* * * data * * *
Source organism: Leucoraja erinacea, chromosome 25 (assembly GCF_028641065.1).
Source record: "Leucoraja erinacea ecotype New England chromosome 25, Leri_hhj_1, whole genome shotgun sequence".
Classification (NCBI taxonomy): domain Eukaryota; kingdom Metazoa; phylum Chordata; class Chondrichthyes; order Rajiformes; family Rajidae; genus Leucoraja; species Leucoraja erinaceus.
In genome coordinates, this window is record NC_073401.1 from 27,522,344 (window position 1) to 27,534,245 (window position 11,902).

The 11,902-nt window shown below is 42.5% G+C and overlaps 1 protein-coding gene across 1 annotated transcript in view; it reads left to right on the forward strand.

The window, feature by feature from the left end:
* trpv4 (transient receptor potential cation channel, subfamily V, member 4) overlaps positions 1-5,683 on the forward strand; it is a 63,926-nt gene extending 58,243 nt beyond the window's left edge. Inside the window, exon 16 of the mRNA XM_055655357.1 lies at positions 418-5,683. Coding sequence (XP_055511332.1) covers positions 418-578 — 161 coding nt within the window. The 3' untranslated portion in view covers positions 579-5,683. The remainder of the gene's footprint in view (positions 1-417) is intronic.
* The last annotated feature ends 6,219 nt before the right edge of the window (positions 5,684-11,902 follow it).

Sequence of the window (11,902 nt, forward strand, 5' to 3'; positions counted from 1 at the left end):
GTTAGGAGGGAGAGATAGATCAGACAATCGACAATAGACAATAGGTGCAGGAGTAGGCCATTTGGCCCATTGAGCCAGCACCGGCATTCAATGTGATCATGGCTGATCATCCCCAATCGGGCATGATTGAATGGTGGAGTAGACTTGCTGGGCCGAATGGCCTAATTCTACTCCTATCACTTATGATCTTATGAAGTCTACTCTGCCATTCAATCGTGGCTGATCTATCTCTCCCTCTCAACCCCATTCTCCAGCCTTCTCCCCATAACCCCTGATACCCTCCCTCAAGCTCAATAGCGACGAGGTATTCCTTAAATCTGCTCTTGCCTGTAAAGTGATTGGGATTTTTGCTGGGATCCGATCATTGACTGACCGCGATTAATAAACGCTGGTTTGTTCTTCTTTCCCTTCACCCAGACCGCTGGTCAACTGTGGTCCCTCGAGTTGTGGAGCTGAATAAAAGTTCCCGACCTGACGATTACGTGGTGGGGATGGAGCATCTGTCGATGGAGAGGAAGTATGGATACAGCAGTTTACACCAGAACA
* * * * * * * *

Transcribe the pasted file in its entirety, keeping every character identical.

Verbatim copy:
Source organism: Leucoraja erinacea, chromosome 25 (assembly GCF_028641065.1).
Source record: "Leucoraja erinacea ecotype New England chromosome 25, Leri_hhj_1, whole genome shotgun sequence".
Classification (NCBI taxonomy): domain Eukaryota; kingdom Metazoa; phylum Chordata; class Chondrichthyes; order Rajiformes; family Rajidae; genus Leucoraja; species Leucoraja erinaceus.
In genome coordinates, this window is record NC_073401.1 from 27,522,344 (window position 1) to 27,534,245 (window position 11,902).

The 11,902-nt window shown below is 42.5% G+C and overlaps 1 protein-coding gene across 1 annotated transcript in view; it reads left to right on the forward strand.

The window, feature by feature from the left end:
* trpv4 (transient receptor potential cation channel, subfamily V, member 4) overlaps positions 1-5,683 on the forward strand; it is a 63,926-nt gene extending 58,243 nt beyond the window's left edge. Inside the window, exon 16 of the mRNA XM_055655357.1 lies at positions 418-5,683. Coding sequence (XP_055511332.1) covers positions 418-578 — 161 coding nt within the window. The 3' untranslated portion in view covers positions 579-5,683. The remainder of the gene's footprint in view (positions 1-417) is intronic.
* The last annotated feature ends 6,219 nt before the right edge of the window (positions 5,684-11,902 follow it).

Sequence of the window (11,902 nt, forward strand, 5' to 3'; positions counted from 1 at the left end):
GTTAGGAGGGAGAGATAGATCAGACAATCGACAATAGACAATAGGTGCAGGAGTAGGCCATTTGGCCCATTGAGCCAGCACCGGCATTCAATGTGATCATGGCTGATCATCCCCAATCGGGCATGATTGAATGGTGGAGTAGACTTGCTGGGCCGAATGGCCTAATTCTACTCCTATCACTTATGATCTTATGAAGTCTACTCTGCCATTCAATCGTGGCTGATCTATCTCTCCCTCTCAACCCCATTCTCCAGCCTTCTCCCCATAACCCCTGATACCCTCCCTCAAGCTCAATAGCGACGAGGTATTCCTTAAATCTGCTCTTGCCTGTAAAGTGATTGGGATTTTTGCTGGGATCCGATCATTGACTGACCGCGATTAATAAACGCTGGTTTGTTCTTCTTTCCCTTCACCCAGACCGCTGGTCAACTGTGGTCCCTCGAGTTGTGGAGCTGAATAAAAGTTCCCGACCTGACGATTACGTGGTGGGGATGGAGCATCTGTCGATGGAGAGGAAGTATGGATACAGCAGTTTACACCAGAACA